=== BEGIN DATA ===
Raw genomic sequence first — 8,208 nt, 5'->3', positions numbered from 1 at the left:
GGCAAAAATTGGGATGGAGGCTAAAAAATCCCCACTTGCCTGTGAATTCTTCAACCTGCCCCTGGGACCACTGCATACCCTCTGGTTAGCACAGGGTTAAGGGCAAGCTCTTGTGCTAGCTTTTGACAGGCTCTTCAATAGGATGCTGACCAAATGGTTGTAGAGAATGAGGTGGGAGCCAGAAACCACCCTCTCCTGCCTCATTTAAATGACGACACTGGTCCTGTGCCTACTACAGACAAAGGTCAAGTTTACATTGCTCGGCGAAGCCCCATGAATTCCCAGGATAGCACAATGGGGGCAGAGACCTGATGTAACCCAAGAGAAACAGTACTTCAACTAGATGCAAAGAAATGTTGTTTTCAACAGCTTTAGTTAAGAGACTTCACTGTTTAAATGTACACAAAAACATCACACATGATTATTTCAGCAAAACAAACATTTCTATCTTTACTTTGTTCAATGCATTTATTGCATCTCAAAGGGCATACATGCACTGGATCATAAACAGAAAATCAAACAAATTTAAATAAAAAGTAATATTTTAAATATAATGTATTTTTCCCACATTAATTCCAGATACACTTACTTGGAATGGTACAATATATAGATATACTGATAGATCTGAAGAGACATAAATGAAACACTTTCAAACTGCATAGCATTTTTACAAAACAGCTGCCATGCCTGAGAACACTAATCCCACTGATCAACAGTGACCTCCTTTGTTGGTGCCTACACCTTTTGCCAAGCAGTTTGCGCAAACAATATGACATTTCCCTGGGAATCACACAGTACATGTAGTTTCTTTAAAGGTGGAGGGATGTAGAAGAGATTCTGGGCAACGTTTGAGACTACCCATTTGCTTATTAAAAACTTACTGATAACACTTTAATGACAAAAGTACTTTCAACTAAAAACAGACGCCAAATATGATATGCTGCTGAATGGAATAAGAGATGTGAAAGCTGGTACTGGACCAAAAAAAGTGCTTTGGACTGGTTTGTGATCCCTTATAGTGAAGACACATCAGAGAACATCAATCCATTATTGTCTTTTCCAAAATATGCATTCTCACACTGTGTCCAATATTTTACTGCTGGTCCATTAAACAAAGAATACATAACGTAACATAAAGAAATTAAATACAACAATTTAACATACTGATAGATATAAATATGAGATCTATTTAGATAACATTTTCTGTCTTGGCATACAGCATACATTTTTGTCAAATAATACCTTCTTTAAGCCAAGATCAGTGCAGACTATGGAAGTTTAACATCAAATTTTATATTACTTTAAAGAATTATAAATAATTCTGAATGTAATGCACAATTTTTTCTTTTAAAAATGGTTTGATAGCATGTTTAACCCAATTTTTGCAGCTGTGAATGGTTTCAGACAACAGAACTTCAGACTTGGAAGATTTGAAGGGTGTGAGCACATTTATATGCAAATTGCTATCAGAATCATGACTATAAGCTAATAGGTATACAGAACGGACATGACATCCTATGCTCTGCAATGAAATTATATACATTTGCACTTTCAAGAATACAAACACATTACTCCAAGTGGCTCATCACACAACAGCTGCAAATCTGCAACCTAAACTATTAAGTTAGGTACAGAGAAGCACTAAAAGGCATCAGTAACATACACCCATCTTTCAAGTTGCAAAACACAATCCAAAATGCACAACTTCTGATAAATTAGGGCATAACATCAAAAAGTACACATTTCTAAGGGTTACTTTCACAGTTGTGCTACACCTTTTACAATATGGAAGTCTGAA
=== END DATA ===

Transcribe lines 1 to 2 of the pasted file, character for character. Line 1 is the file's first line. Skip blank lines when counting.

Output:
Raw genomic sequence first — 8,208 nt, 5'->3', positions numbered from 1 at the left:
GGCAAAAATTGGGATGGAGGCTAAAAAATCCCCACTTGCCTGTGAATTCTTCAACCTGCCCCTGGGACCACTGCATACCCTCTGGTTAGCACAGGGTTAAGGGCAAGCTCTTGTGCTAGCTTTTGACAGGCTCTTCAATAGGATGCTGACCAAATGGTTGTAGAGAATGAGGTGGGAGCCAGAAACCACCCTCTCCTGCCTCATTTAAATGACGACACTGGTCCTGTGCCTACTACAGACAAAGGTCAAGTTTACATTGCTCGGCGAAGCCCCATGAATTCCCAGGATAGCACAATGGGGGCAGAGACCTGATGTAACCCAAGAGAAACAGTACTTCAACTAGATGCAAAGAAATGTTGTTTTCAACAGCTTTAGTTAAGAGACTTCACTGTTTAAATGTACACAAAAACATCACACATGATTATTTCAGCAAAACAAACATTTCTATCTTTACTTTGTTCAATGCATTTATTGCATCTCAAAGGGCATACATGCACTGGATCATAAACAGAAAATCAAACAAATTTAAATAAAAAGTAATATTTTAAATATAATGTATTTTTCCCACATTAATTCCAGATACACTTACTTGGAATGGTACAATATATAGATATACTGATAGATCTGAAGAGACATAAATGAAACACTTTCAAACTGCATAGCATTTTTACAAAACAGCTGCCATGCCTGAGAACACTAATCCCACTGATCAACAGTGACCTCCTTTGTTGGTGCCTACACCTTTTGCCAAGCAGTTTGCGCAAACAATATGACATTTCCCTGGGAATCACACAGTACATGTAGTTTCTTTAAAGGTGGAGGGATGTAGAAGAGATTCTGGGCAACGTTTGAGACTACCCATTTGCTTATTAAAAACTTACTGATAACACTTTAATGACAAAAGTACTTTCAACTAAAAACAGACGCCAAATATGATATGCTGCTGAATGGAATAAGAGATGTGAAAGCTGGTACTGGACCAAAAAAAGTGCTTTGGACTGGTTTGTGATCCCTTATAGTGAAGACACATCAGAGAACATCAATCCATTATTGTCTTTTCCAAAATATGCATTCTCACACTGTGTCCAATATTTTACTGCTGGTCCATTAAACAAAGAATACATAACGTAACATAAAGAAATTAAATACAACAATTTAACATACTGATAGATATAAATATGAGATCTATTTAGATAACATTTTCTGTCTTGGCATACAGCATACATTTTTGTCAAATAATACCTTCTTTAAGCCAAGATCAGTGCAGACTATGGAAGTTTAACATCAAATTTTATATTACTTTAAAGAATTATAAATAATTCTGAATGTAATGCACAATTTTTTCTTTTAAAAATGGTTTGATAGCATGTTTAACCCAATTTTTGCAGCTGTGAATGGTTTCAGACAACAGAACTTCAGACTTGGAAGATTTGAAGGGTGTGAGCACATTTATATGCAAATTGCTATCAGAATCATGACTATAAGCTAATAGGTATACAGAACGGACATGACATCCTATGCTCTGCAATGAAATTATATACATTTGCACTTTCAAGAATACAAACACATTACTCCAAGTGGCTCATCACACAACAGCTGCAAATCTGCAACCTAAACTATTAAGTTAGGTACAGAGAAGCACTAAAAGGCATCAGTAACATACACCCATCTTTCAAGTTGCAAAACACAATCCAAAATGCACAACTTCTGATAAATTAGGGCATAACATCAAAAAGTACACATTTCTAAGGGTTACTTTCACAGTTGTGCTACACCTTTTACAATATGGAAGTCTGAA